Anthracological and Carpological Perspectives on Settlement, Cultivation and Woodland Management in England, c. AD 450-1100

Francis, Robert (2022) Anthracological and Carpological Perspectives on Settlement, Cultivation and Woodland Management in England, c. AD 450-1100. PhD thesis, University of Nottingham.

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This thesis examines the archaeobotanical evidence for settlement, cultivation, and woodland management in England during the early medieval period, here defined as the era between the 5th and 11th centuries AD. The research provides new perspectives on how the landscape and woodlands were managed for fuel and building materials and provides evidence of horticultural cultivation of food, craft, and medicinal plants. A multidisciplinary approach is taken combining carpological and anthracological analysis of primary archaeological material using the evidence from the settlements at Dando Close, Higham Ferrers and Flixborough in the East Midlands of England as principal case studies. This was supported by the creation of an extensive comparative data collection study of archaeobotanical records from early medieval Britain, as a whole.

This research also provides the first application of a quantitative dendro-anthracological approach to English sites, exploring patterns of oak use in early medieval England. The outcomes of the dendro-anthracological study have yielded ground-breaking high-resolution evidence of timber and fuel wood collection strategies and woodland management regimes. The exceptionally well-preserved charcoal from the early medieval settlement of Flixborough has allowed a unique insight into the selection of timber for the renovation of buildings and possible long-term woodland management strategies undertaken in the area during the mid 8th to 9th century AD.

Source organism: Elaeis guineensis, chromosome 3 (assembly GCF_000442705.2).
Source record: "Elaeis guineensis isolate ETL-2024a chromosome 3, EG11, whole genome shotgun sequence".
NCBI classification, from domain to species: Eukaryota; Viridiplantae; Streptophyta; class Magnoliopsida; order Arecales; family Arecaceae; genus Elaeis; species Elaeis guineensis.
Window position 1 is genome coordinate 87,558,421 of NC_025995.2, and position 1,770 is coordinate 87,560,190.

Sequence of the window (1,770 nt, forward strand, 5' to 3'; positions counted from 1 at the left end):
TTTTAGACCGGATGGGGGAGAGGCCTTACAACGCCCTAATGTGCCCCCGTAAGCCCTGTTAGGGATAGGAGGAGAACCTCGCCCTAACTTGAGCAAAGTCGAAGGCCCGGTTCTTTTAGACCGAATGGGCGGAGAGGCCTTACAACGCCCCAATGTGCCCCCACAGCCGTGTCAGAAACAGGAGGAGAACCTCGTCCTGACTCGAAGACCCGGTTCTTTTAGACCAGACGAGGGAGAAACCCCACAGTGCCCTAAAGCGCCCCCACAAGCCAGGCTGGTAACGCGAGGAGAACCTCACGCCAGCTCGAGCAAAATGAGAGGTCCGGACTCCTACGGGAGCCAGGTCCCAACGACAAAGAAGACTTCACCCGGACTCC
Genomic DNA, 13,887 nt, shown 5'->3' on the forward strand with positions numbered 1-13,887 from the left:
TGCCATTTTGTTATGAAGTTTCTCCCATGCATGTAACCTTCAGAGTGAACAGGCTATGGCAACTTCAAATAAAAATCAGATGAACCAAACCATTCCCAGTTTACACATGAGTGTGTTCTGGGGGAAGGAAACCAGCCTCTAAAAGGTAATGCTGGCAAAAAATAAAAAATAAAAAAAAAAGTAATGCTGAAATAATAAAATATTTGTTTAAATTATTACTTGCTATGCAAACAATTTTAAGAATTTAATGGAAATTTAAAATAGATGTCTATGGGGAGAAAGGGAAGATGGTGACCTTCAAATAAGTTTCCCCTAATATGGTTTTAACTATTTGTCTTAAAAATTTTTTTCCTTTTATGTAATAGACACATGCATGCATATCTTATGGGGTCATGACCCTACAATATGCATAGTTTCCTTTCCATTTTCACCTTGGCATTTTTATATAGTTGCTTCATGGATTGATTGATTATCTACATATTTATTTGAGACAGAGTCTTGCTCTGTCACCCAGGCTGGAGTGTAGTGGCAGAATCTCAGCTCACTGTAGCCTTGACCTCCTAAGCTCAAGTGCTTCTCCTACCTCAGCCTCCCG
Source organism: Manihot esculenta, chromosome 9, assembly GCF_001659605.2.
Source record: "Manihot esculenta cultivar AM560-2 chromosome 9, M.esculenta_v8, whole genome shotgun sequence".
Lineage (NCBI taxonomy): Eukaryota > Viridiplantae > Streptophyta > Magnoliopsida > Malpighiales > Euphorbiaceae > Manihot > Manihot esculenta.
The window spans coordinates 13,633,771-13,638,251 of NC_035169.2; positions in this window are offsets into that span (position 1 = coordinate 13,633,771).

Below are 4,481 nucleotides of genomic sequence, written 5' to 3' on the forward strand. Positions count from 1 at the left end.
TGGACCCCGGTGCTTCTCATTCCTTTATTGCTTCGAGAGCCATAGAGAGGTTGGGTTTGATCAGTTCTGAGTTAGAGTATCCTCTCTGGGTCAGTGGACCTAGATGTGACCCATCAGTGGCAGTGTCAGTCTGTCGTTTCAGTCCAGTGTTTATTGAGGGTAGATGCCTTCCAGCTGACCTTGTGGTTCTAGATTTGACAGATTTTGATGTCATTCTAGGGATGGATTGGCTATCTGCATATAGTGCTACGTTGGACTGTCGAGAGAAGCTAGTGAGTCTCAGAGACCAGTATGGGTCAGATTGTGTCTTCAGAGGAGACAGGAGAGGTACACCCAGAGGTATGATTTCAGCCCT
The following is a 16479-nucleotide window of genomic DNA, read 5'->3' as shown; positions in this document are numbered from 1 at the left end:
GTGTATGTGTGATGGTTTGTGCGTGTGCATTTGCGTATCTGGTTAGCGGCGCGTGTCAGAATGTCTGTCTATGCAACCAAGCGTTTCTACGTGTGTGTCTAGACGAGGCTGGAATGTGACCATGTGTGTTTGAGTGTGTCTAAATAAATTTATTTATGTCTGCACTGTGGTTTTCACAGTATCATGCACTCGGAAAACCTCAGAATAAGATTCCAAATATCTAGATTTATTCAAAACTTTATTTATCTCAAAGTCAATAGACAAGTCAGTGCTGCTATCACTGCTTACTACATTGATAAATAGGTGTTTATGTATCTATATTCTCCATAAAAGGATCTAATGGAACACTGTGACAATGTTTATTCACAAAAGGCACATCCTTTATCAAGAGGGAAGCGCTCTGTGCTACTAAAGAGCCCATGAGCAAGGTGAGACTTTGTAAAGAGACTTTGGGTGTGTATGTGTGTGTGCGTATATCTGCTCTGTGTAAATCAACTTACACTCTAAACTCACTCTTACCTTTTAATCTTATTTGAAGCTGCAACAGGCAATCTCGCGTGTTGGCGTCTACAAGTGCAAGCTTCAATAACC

To further support the research into horticulture and woodland management an experimental early medieval rural garden was created, with the purpose of providing essential experimental data to compliment the analytical research and to allow observations of the plants’ growth habit as well as providing material to conduct reference analysis for the methodology and interpretation. The garden also functioned as an open-air laboratory for public engagement and outreach activities that were supported by a range of hands-on STEAM (science, technology, engineering, art, and maths) laboratory workshops.

To help contextualise the archaeobotanical evidence, selected medieval textual sources are assessed, to explore documented horticultural and silvicultural strategies from the early medieval period, as well as the uses of wild and domestic plants for medicine.

Item Type: Thesis (University of Nottingham only) (PhD)
Supervisors: Loveluck, Christopher
Lee, Christina
Keywords: early medieval England, settlements, archaeobotany
Subjects: C Auxiliary sciences of history > CC Archaeology
D History - General and Old World > DA Great Britain
Faculties/Schools: UK Campuses > Faculty of Arts > School of Humanities
Item ID: 69099
Depositing User: Francis, Robert
Date Deposited: 03 Aug 2022 04:40
Last Modified: 03 Aug 2022 04:40

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